The eCA activity was measured with a method as described previously (Palmqvist et al., 1994). The MIMS cuvette was covered to exclude all light. DIC solution, prepared using NaH13C18O3, was injected into the MIMS cuvette containing DIC free medium buffered to pH 8.7 (Tris buffer) to achieve a final DIC concentration of 1 mM. The log enrichment of 13C18O2 was then monitored for at least 10 min. The log-enrichment of 13C18O2 was calculated as:
IC with the different subscripts are the mass spectrometer counts of the different 13CO2 species.
Subsequently, 0.6 mL of the processed biomass was injected into the cuvette suspension (corresponding to a final biomass AFDW concentration between 0.18 and 0.26 mg·mL−1 in the cuvette), and the change of the log-enrichment of 13C18O2 was monitored for a further 10 min. Due to its catalytic activity, eCA will increase the 18O lost rate of 13C18O2, thus accelerate the decrease of the log enrichment of 13C18O2. Consequently, eCA activity can be quantified as the change in the decay rate of the log-enrichment of 13C18O2 per g AFDW (Palmqvist et al., 1994). An example of the acquired time vs. log enrichment chart is given in Figure 1, and the eCA activity was quantified as:
in Equation (3), S1 and S2 are the slope of the log-enrichment of 13C18O2 change before and after injection of biomass, respectively, as shown in Figure 1, and AFDW is the ash-free dry weight of the biomass injected in this particular measurement.
Figure 1. An example of extracellular carbonic anhydrase (eCA) activity measurement with membrane inlet mass spectrometry (MIMS), performed in the dark. X-axis is time, Y-axis represents the log enrichment of 13C18O18O, calculated with Equation (1). At the time point indicated by the dotted line, biomass was injected. S1 and S2 depict the slopes of linear regressions performed on the rate of decay of log enrichment of 13C18O18O before and after biomass injection.
The MIMS setup was also applied to investigate DIC uptake of the biomass harvested from the agar plates: The MIMS cuvette was filled with “3e medium” modified with 0.1 M DI13C prepared using NaH13CO3 and buffered to pH 8.7 using Tris buffer. To initiate the measurement, DIC free medium washed and homogenized biomass was injected in the dark into the cuvette (final AFDW concentration between 0.18 and 0.26 mg·mL−1). After 3 min, 100 μmole·m−2·s−1 light was supplied by turning on a halogen lamp. The signals of O2, 12CO2, and 13CO2 (m/z value 32, 44, 45, respectively) were monitored. After the steady state was reached (indicated by linear behavior of the signals, achieved within 5 min), the signals were monitored for at least 5 more minutes to acquire steady state rates (linear phase slope). Then, an eCA inhibitor, dextran-bound-acetazolamide (DBAZ) was added into the cuvette to a final concentration of 150 μM (Hopkinson et al., 2013). As DBAZ cannot enter the cell, it inhibits only eCA. The aforementioned signals were monitored further for at least 10 min, and the linear slopes were calculated. Finally, to acquire dark respiration rates, the light was turned off for the last 10 min of the measurement. To calculate the absolute rate, the MIMS signals were calibrated using linear calibration curves (for O2, N2 and air bubbled “e3 medium”; for 13CO2, N2 bubbled DIC free “3e medium,” 0.001 M and 0.1 M DI13C “e3 medium,” buffered to pH 8.7). Also, the consumption of O2 by the MIMS, and the effect of temperature and salinity on O2 concertation were corrected (Sherwood et al., 1991). The equilibrium constants, K1 and K2, of the carbonate system for calculating various DIC concentrations was given in Table 3 (Davies, 1962; Eigen, 1964; Steiner et al., 1975; Johnson, 1982; DOE, 1994; Millero et al., 2002; Schulz et al., 2006; Wolf et al., 2007; Lee and Rasaiah, 2013). If not otherwise specified, all curves in the figures were created using one phase log-association provided by the software Prism (Graphpad, USA).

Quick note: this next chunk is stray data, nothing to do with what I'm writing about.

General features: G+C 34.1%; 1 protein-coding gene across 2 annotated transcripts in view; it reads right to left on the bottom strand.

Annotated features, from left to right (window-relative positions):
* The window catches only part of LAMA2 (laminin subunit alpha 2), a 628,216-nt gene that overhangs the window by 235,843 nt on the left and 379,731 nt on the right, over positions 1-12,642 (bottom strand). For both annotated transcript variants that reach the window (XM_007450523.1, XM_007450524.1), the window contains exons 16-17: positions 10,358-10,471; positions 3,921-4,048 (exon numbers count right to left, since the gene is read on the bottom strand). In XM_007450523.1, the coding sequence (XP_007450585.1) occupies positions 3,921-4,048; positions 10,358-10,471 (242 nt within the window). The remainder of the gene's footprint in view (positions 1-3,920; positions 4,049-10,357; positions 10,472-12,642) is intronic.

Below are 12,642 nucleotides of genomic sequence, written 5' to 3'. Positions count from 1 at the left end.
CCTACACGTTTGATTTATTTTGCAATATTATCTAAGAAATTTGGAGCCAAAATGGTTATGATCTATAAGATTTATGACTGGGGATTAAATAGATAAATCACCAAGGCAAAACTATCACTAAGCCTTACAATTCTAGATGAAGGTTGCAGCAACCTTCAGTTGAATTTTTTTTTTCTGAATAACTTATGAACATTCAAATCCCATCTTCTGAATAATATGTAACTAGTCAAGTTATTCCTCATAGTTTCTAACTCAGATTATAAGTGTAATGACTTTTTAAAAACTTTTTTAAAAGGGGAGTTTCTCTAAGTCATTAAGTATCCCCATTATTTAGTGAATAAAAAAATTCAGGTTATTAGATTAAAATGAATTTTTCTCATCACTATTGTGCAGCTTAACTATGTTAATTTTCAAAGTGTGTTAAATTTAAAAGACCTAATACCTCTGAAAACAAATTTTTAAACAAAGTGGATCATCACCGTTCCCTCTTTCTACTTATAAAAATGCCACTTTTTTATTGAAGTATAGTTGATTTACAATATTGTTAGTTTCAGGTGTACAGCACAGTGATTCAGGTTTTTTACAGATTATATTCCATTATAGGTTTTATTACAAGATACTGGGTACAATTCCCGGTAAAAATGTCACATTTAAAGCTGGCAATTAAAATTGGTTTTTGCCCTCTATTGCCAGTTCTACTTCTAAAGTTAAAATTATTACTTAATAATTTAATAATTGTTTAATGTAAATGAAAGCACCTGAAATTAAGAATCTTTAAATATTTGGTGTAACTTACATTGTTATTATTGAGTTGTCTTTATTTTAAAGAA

A mathematical model was constructed to analyze the observed trends in the MIMS measurements. The model was based on the concept of Schulz et al. (2006), modified to incorporate biological processes (Figure 2). In short, the dynamic model calculates fluxes in and out of cells, based on mass balance equations, taking into account diffusion, chemical processes (e.g., acid-base reaction), biological processes (e.g., CO2 fixation). As we considered only the fate of added 13CO2 label, dark respiration was not included. The equations describing the considered processes are given in Table 2. The values of the used parameters are given in Table 3. The biological processes were considered to occur only in the cells, and eCA was considered to be cell-bound only. The DIC dynamics are calculated in the bulk liquid, i.e., the free-flowing medium in the MIMS measurement chamber, using the biomass conversion rates and fluxes between biomass and medium. The boundaries were set to be the cell surface and the interface between the flow boundary layer and the bulk liquid, respectively. Initial concentrations of the dissolved species were set to the same values as in air saturated, freshly prepared “3e medium” with 0.1 M DI13C, buffered to pH 8.7 with 20 mM Tris. The effect of eCA was modeled as pH dependent enhancement factors, FeCA, for reaction rates of CO2 hydration and dehydration (i.e., multiplied to the reaction rate constant) (Coleman, 2000; Supuran, 2016). This pH dependent enhancement factor is controlled by an imposed pH independent factor, FeCA. Higher FeCA values represent stronger eCA activity, FeCA = 1 indicates no eCA activity. eCA inhibition was simulated as reducing the reaction rate of to un-catalyzed values (i.e., set FeCA to 1, refer to Tables 2, 3 and Figure 2). The model, which was a dynamic model represented by a combination of partial differential equations (Table 3), was solved by first converting the partial differential equations to a system of ordinary differential equations (ODEs), using the method of lines (Wouwer et al., 2014). The ODEs were then solved with the ode15s solver provided in the MATLAB software (version 2015b, MathWorks, USA). A parameter analysis of the model was performed by varying the values of model different parameters (refer to Table 3 and Figure 2).